Dr. Goodword’s Language Blog

Taciturn and Reticent

Don Vaughn, who writes a column on language for the Starkville (Mississippi) Daily News, raised the question of the difference between taciturn and reticent today. Here is what he wrote: has the primary meaning of taciturn as “inclined to silence; reserved in speech; reluctant to join in conversation” and the primary meaning of reticent as “disposed to be silent or not to speak freely; reserved.” Do I have the difference between inclined and disposed correct?”

“If someone is inclined, he/she has a mental tendency or preference (an inclination). But with disposed, the person is showing or putting forth that mental tendency or preference (inclination). Someone inclined is not necessarily showing that mental tendency or preference, but someone disposed is acting out that tendency.”

“Getting back to taciturn and reticent, a taciturn individual is inclined to be silent or at least unwilling to converse, but someone who is reticent is going one step beyond being inclined to silence by actually demonstrating the inclination to be silent or reserved.”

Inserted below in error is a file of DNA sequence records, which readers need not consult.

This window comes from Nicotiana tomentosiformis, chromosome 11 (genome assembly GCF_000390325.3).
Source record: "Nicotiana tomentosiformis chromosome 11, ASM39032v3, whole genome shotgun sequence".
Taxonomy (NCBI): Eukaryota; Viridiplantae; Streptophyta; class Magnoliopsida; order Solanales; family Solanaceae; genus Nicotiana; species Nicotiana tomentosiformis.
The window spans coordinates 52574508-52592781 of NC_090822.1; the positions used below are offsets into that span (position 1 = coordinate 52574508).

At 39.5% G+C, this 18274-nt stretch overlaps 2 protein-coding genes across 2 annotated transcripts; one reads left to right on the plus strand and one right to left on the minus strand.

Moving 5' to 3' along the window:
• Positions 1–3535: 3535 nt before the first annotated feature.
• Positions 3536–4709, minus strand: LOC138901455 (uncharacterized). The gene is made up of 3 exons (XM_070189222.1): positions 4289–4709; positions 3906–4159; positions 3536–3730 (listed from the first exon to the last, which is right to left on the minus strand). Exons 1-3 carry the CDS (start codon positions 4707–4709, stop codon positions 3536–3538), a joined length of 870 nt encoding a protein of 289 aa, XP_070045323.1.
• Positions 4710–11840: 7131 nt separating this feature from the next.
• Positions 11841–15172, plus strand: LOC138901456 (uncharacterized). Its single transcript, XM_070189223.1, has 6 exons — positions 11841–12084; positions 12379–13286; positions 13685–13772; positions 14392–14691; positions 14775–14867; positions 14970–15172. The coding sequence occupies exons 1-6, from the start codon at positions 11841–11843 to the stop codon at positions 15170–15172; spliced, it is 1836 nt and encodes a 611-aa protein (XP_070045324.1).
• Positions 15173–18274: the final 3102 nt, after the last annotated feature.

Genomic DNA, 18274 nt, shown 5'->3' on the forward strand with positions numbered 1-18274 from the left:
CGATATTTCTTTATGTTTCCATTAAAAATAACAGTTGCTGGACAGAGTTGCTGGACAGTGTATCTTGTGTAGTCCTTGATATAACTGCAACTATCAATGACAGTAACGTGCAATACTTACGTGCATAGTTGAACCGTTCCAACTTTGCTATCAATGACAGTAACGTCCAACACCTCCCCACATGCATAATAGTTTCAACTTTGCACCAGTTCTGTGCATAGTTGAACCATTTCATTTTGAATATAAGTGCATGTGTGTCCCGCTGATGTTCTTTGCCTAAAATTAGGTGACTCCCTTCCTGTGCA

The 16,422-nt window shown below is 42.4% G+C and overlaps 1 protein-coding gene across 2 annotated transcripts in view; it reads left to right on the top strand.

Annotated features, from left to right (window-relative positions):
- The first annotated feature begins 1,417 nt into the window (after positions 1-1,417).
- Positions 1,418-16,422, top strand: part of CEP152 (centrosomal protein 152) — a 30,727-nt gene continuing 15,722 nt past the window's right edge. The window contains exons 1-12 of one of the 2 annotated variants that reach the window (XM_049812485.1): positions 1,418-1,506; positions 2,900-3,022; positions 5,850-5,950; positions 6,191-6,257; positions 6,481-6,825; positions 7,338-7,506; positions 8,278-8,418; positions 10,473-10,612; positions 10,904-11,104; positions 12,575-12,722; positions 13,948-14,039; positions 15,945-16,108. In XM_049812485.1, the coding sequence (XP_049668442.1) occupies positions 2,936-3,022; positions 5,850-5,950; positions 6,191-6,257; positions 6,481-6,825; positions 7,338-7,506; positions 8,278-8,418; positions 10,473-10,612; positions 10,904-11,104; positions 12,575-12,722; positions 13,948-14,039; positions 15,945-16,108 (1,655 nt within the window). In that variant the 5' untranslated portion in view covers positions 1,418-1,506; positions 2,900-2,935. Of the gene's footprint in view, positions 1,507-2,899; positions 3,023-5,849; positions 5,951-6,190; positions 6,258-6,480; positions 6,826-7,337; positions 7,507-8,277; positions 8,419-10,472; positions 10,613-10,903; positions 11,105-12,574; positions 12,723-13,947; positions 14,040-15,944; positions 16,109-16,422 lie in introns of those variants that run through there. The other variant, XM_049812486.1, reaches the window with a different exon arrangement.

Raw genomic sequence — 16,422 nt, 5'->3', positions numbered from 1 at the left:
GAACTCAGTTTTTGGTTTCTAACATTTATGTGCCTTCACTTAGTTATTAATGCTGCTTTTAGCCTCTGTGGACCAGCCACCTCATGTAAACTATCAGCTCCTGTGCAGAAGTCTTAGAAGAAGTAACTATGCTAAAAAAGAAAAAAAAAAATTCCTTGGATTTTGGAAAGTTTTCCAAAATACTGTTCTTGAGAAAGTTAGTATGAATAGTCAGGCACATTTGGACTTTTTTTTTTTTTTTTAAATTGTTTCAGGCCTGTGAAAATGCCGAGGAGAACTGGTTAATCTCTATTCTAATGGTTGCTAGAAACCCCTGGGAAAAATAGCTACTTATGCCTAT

My reaction is that Don may be reading too much into single words in these dictionary entries. They were probably written by different people at different times and have no connection to each other. The difference between the sense of inclined and disposed are, however, very close to the difference in the meanings of taciturn and reticent. The difference between the meanings of these two words is is a matter of intention.

A person who is taciturn is either quiet by nature or for no particular reason; a reticent person is holding something back intentionally. That is why this word is so often confused with hesitate “to hold back” while taciturn is not. A reticent person is hesitant to speak for fear of the consequence while a taciturn person is simply that way for no particular reason.

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